(From Transitions Online weekly round-up Around the Bloc)
The European Union’s foreign policy chief and the Visegrad Four group have strongly criticized Switzerland’s move to restrict immigration from the newest EU members.
Catherine Ashton, the EU’s high representative for foreign affairs, said the Swiss government’s 18 April decision breached the principle of free movement of people in the Schengen space. Switzerland joined the border-free zone in 2009, though it is not a member of the EU.
“This measure is neither economically justified by the labor market situation nor by the number of EU citizens seeking residence in Switzerland,” Ashton said in a statement.
The Swiss cabinet blamed rising immigrant numbers for its decision to invoke a safeguard clause in its agreement with the EU, allowing it to reimpose quotas on immigration by citizens of the Visegrad group (the Czech Republic, Hungary, Poland, and Slovakia), Slovenia, Estonia, Latvia, and Lithuania. It set a limit of 2,000 permits for all eight countries for the year beginning 1 May, compared with 6,000 permits granted in the last year.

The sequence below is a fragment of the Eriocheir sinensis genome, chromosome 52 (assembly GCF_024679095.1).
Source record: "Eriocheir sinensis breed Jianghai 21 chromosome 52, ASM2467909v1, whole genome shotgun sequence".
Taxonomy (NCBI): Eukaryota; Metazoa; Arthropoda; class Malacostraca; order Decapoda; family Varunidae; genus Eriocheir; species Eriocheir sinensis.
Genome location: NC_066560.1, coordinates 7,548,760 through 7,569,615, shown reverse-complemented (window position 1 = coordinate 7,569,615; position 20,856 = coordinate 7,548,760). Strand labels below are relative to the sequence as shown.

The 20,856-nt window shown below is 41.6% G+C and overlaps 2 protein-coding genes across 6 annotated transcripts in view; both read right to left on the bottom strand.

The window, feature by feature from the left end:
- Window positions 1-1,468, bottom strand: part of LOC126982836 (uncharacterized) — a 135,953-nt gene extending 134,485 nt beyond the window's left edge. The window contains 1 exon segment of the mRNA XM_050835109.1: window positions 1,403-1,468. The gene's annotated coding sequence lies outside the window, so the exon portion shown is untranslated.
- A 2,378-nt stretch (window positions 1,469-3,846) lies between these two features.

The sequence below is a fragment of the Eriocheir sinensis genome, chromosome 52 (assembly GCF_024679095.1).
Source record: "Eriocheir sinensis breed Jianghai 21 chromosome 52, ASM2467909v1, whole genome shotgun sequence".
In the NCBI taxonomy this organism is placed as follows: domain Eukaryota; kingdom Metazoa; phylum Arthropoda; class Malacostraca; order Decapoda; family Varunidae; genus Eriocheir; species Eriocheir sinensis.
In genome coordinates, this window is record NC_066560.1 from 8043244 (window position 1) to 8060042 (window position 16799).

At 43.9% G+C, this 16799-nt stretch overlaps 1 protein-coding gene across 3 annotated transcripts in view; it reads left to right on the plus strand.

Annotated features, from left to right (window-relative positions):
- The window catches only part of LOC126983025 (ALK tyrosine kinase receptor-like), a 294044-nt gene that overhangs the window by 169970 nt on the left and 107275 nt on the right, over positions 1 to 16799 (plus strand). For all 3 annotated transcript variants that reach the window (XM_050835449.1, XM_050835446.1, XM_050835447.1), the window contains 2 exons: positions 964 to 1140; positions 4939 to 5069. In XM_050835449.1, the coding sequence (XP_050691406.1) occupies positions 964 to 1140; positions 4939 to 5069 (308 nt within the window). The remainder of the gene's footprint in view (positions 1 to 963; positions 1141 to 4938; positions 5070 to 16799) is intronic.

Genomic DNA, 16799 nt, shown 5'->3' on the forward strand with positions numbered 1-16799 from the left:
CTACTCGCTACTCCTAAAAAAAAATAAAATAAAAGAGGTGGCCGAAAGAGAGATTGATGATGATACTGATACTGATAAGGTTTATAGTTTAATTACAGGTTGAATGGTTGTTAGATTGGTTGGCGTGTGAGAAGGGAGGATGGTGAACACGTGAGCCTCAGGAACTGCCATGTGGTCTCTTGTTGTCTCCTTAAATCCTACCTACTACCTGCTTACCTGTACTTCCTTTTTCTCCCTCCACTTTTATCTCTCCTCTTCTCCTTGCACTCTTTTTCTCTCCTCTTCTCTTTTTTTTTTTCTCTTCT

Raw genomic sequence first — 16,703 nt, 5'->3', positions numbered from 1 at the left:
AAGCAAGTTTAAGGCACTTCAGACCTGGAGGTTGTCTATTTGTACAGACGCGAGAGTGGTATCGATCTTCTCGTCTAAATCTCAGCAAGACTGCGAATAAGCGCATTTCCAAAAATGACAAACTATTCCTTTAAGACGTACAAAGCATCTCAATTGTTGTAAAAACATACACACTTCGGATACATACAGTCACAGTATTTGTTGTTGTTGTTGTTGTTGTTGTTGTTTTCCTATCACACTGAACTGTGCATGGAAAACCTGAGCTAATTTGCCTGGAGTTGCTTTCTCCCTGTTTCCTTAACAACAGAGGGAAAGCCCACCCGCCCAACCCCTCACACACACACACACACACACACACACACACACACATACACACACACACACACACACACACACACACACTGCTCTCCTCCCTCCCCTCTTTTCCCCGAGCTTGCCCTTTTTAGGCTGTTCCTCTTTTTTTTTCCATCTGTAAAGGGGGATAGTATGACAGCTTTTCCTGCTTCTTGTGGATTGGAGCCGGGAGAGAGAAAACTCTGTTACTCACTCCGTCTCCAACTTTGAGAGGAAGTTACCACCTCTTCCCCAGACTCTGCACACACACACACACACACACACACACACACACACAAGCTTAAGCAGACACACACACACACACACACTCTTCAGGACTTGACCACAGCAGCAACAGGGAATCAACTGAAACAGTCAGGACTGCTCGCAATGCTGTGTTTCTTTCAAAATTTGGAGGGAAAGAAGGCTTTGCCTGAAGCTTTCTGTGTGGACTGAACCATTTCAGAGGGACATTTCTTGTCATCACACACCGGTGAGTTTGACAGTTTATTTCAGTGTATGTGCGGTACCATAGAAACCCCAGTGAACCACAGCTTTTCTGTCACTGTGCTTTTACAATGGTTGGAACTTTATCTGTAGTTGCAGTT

Visegrad ministers expressed “deep regret” at the decision.
“We deplore this measure firstly because the Swiss authorities differentiate among EU member states by singling out selected countries – even though some of our states did not fulfill migrant worker quotas – and, secondly, because we see this as a purely political decision, with our countries representing only 10 percent of the EU migrant workers in Switzerland,” the Visegrad countries said in a statement.
One in seven of Switzerland’s residents is a citizen of the EU.
Full story here:
Swiss slap quota on East European immigrants